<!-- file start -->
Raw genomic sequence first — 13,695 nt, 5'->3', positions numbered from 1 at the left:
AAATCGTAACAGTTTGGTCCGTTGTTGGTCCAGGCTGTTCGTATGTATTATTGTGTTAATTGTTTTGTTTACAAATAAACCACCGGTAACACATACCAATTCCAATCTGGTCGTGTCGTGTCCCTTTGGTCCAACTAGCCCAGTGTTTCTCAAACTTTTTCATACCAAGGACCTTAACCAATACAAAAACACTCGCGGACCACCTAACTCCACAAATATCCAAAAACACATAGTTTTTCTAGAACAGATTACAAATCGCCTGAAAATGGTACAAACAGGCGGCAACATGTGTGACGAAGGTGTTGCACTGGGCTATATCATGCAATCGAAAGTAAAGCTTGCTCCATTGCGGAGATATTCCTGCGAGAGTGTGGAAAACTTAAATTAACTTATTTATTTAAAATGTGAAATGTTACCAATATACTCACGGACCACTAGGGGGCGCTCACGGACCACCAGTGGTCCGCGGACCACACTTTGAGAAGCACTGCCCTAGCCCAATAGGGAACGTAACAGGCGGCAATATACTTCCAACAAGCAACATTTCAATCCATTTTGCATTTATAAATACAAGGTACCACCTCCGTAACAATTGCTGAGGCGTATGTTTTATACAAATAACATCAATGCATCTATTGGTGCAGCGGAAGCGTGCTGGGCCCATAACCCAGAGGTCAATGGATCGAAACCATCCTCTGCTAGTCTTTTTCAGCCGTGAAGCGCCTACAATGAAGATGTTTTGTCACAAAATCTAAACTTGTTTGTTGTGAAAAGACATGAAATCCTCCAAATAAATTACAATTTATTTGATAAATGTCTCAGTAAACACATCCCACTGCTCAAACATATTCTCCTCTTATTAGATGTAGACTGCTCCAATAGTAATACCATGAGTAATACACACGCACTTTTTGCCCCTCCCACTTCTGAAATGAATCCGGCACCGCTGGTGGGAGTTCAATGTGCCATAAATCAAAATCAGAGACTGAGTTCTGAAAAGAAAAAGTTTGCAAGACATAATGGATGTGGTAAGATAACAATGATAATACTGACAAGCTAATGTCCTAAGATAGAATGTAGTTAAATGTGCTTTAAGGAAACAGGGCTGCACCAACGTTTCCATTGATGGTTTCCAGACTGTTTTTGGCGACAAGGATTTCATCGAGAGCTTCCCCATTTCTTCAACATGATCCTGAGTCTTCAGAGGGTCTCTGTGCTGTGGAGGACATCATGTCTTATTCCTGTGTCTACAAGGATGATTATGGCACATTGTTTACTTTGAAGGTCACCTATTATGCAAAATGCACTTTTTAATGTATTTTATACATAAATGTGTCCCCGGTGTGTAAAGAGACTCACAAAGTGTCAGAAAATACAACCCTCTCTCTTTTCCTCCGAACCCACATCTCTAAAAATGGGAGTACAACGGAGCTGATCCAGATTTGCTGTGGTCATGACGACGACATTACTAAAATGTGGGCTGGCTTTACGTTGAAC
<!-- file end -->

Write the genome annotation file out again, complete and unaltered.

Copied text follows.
Raw genomic sequence first — 13,695 nt, 5'->3', positions numbered from 1 at the left:
AAATCGTAACAGTTTGGTCCGTTGTTGGTCCAGGCTGTTCGTATGTATTATTGTGTTAATTGTTTTGTTTACAAATAAACCACCGGTAACACATACCAATTCCAATCTGGTCGTGTCGTGTCCCTTTGGTCCAACTAGCCCAGTGTTTCTCAAACTTTTTCATACCAAGGACCTTAACCAATACAAAAACACTCGCGGACCACCTAACTCCACAAATATCCAAAAACACATAGTTTTTCTAGAACAGATTACAAATCGCCTGAAAATGGTACAAACAGGCGGCAACATGTGTGACGAAGGTGTTGCACTGGGCTATATCATGCAATCGAAAGTAAAGCTTGCTCCATTGCGGAGATATTCCTGCGAGAGTGTGGAAAACTTAAATTAACTTATTTATTTAAAATGTGAAATGTTACCAATATACTCACGGACCACTAGGGGGCGCTCACGGACCACCAGTGGTCCGCGGACCACACTTTGAGAAGCACTGCCCTAGCCCAATAGGGAACGTAACAGGCGGCAATATACTTCCAACAAGCAACATTTCAATCCATTTTGCATTTATAAATACAAGGTACCACCTCCGTAACAATTGCTGAGGCGTATGTTTTATACAAATAACATCAATGCATCTATTGGTGCAGCGGAAGCGTGCTGGGCCCATAACCCAGAGGTCAATGGATCGAAACCATCCTCTGCTAGTCTTTTTCAGCCGTGAAGCGCCTACAATGAAGATGTTTTGTCACAAAATCTAAACTTGTTTGTTGTGAAAAGACATGAAATCCTCCAAATAAATTACAATTTATTTGATAAATGTCTCAGTAAACACATCCCACTGCTCAAACATATTCTCCTCTTATTAGATGTAGACTGCTCCAATAGTAATACCATGAGTAATACACACGCACTTTTTGCCCCTCCCACTTCTGAAATGAATCCGGCACCGCTGGTGGGAGTTCAATGTGCCATAAATCAAAATCAGAGACTGAGTTCTGAAAAGAAAAAGTTTGCAAGACATAATGGATGTGGTAAGATAACAATGATAATACTGACAAGCTAATGTCCTAAGATAGAATGTAGTTAAATGTGCTTTAAGGAAACAGGGCTGCACCAACGTTTCCATTGATGGTTTCCAGACTGTTTTTGGCGACAAGGATTTCATCGAGAGCTTCCCCATTTCTTCAACATGATCCTGAGTCTTCAGAGGGTCTCTGTGCTGTGGAGGACATCATGTCTTATTCCTGTGTCTACAAGGATGATTATGGCACATTGTTTACTTTGAAGGTCACCTATTATGCAAAATGCACTTTTTAATGTATTTTATACATAAATGTGTCCCCGGTGTGTAAAGAGACTCACAAAGTGTCAGAAAATACAACCCTCTCTCTTTTCCTCCGAACCCACATCTCTAAAAATGGGAGTACAACGGAGCTGATCCAGATTTGCTGTGGTCATGACGACGACATTACTAAAATGTGGGCTGGCTTTACGTTGAAC